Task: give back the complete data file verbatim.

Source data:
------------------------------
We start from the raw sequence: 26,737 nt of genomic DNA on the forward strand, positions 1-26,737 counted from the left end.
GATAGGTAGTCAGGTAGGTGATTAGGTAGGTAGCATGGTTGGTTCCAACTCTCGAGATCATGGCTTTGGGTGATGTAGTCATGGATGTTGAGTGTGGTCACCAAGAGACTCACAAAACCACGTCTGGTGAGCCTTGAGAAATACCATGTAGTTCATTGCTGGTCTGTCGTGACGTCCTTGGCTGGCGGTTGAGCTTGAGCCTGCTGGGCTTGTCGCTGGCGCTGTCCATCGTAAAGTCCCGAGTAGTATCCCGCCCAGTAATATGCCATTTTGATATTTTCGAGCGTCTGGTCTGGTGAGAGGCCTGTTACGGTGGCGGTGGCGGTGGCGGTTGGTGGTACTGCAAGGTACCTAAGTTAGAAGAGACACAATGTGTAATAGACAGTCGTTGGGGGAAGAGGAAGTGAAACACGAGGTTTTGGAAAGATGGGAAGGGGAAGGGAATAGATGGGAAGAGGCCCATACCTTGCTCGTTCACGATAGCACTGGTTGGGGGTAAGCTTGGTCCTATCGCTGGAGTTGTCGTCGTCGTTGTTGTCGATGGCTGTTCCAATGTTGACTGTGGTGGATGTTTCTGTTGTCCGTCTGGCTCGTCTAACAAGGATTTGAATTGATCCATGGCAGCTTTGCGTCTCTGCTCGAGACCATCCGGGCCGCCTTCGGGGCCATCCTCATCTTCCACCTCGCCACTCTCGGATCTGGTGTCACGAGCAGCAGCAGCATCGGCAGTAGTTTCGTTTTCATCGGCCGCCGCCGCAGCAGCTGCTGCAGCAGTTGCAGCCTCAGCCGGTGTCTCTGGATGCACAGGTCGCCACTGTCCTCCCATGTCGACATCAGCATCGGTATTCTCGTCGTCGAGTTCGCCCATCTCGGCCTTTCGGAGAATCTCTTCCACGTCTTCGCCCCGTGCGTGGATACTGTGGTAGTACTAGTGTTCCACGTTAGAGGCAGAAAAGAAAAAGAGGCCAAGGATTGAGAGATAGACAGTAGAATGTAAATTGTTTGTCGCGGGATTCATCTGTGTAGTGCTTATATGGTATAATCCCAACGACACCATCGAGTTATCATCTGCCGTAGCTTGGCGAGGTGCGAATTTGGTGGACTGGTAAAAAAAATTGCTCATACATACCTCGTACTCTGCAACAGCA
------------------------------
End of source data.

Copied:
We start from the raw sequence: 26,737 nt of genomic DNA on the forward strand, positions 1-26,737 counted from the left end.
GATAGGTAGTCAGGTAGGTGATTAGGTAGGTAGCATGGTTGGTTCCAACTCTCGAGATCATGGCTTTGGGTGATGTAGTCATGGATGTTGAGTGTGGTCACCAAGAGACTCACAAAACCACGTCTGGTGAGCCTTGAGAAATACCATGTAGTTCATTGCTGGTCTGTCGTGACGTCCTTGGCTGGCGGTTGAGCTTGAGCCTGCTGGGCTTGTCGCTGGCGCTGTCCATCGTAAAGTCCCGAGTAGTATCCCGCCCAGTAATATGCCATTTTGATATTTTCGAGCGTCTGGTCTGGTGAGAGGCCTGTTACGGTGGCGGTGGCGGTGGCGGTTGGTGGTACTGCAAGGTACCTAAGTTAGAAGAGACACAATGTGTAATAGACAGTCGTTGGGGGAAGAGGAAGTGAAACACGAGGTTTTGGAAAGATGGGAAGGGGAAGGGAATAGATGGGAAGAGGCCCATACCTTGCTCGTTCACGATAGCACTGGTTGGGGGTAAGCTTGGTCCTATCGCTGGAGTTGTCGTCGTCGTTGTTGTCGATGGCTGTTCCAATGTTGACTGTGGTGGATGTTTCTGTTGTCCGTCTGGCTCGTCTAACAAGGATTTGAATTGATCCATGGCAGCTTTGCGTCTCTGCTCGAGACCATCCGGGCCGCCTTCGGGGCCATCCTCATCTTCCACCTCGCCACTCTCGGATCTGGTGTCACGAGCAGCAGCAGCATCGGCAGTAGTTTCGTTTTCATCGGCCGCCGCCGCAGCAGCTGCTGCAGCAGTTGCAGCCTCAGCCGGTGTCTCTGGATGCACAGGTCGCCACTGTCCTCCCATGTCGACATCAGCATCGGTATTCTCGTCGTCGAGTTCGCCCATCTCGGCCTTTCGGAGAATCTCTTCCACGTCTTCGCCCCGTGCGTGGATACTGTGGTAGTACTAGTGTTCCACGTTAGAGGCAGAAAAGAAAAAGAGGCCAAGGATTGAGAGATAGACAGTAGAATGTAAATTGTTTGTCGCGGGATTCATCTGTGTAGTGCTTATATGGTATAATCCCAACGACACCATCGAGTTATCATCTGCCGTAGCTTGGCGAGGTGCGAATTTGGTGGACTGGTAAAAAAAATTGCTCATACATACCTCGTACTCTGCAACAGCA